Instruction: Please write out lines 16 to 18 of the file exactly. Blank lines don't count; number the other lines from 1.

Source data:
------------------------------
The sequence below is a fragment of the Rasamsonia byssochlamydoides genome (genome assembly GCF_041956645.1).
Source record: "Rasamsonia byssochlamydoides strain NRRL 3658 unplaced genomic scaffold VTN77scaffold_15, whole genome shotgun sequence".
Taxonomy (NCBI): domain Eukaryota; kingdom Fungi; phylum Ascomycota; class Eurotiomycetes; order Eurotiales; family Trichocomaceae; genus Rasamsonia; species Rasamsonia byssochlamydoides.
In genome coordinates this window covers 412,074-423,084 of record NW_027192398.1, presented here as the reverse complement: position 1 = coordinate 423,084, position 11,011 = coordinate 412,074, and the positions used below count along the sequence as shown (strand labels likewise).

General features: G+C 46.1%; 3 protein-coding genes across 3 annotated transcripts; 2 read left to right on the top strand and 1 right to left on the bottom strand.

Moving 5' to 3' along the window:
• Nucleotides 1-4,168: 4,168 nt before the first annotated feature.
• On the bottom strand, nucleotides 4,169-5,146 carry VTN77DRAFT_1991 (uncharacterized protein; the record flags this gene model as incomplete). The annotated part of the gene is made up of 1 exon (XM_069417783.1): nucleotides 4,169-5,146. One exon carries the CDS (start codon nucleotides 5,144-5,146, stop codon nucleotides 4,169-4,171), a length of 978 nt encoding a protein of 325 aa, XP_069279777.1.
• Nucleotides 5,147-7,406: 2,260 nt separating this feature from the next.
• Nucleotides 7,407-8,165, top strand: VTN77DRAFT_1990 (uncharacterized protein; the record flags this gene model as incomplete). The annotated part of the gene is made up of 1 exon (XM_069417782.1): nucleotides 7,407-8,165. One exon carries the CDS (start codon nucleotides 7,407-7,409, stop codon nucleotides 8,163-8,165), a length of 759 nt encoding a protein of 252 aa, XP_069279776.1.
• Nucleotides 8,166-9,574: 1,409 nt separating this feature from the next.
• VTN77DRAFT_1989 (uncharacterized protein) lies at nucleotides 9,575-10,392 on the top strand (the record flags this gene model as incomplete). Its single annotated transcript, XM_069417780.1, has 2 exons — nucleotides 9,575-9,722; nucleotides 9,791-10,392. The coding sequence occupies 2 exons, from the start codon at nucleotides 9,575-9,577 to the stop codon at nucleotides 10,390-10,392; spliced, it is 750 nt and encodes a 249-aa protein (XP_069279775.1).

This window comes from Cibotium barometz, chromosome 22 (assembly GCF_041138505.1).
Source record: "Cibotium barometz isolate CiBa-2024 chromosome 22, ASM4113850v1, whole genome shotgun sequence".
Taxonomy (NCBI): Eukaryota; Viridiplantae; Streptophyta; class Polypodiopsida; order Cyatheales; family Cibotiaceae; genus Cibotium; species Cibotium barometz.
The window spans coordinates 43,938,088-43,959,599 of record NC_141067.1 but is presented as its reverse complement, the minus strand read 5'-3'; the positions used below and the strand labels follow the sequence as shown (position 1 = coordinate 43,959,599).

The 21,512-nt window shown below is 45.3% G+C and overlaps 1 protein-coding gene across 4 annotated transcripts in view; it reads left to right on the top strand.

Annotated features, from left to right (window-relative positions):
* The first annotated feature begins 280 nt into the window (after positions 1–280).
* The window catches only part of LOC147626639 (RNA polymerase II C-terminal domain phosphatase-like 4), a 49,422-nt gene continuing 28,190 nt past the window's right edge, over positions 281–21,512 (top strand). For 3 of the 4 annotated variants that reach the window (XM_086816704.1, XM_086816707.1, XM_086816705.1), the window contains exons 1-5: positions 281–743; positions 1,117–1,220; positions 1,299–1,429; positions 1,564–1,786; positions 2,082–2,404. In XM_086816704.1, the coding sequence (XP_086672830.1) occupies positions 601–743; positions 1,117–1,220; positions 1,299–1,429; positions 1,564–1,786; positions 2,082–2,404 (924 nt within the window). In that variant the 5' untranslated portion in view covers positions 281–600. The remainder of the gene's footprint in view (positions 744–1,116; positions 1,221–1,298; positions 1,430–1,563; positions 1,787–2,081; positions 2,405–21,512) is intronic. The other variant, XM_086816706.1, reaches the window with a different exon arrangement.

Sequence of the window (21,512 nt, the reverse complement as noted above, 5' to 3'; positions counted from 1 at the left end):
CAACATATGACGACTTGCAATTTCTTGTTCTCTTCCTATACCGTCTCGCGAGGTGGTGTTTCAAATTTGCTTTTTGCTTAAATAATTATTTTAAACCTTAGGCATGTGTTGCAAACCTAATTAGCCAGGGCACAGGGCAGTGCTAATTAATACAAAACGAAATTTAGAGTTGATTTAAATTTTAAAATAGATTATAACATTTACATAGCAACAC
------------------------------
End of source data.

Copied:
The window spans coordinates 43,938,088-43,959,599 of record NC_141067.1 but is presented as its reverse complement, the minus strand read 5'-3'; the positions used below and the strand labels follow the sequence as shown (position 1 = coordinate 43,959,599).

The 21,512-nt window shown below is 45.3% G+C and overlaps 1 protein-coding gene across 4 annotated transcripts in view; it reads left to right on the top strand.

Annotated features, from left to right (window-relative positions):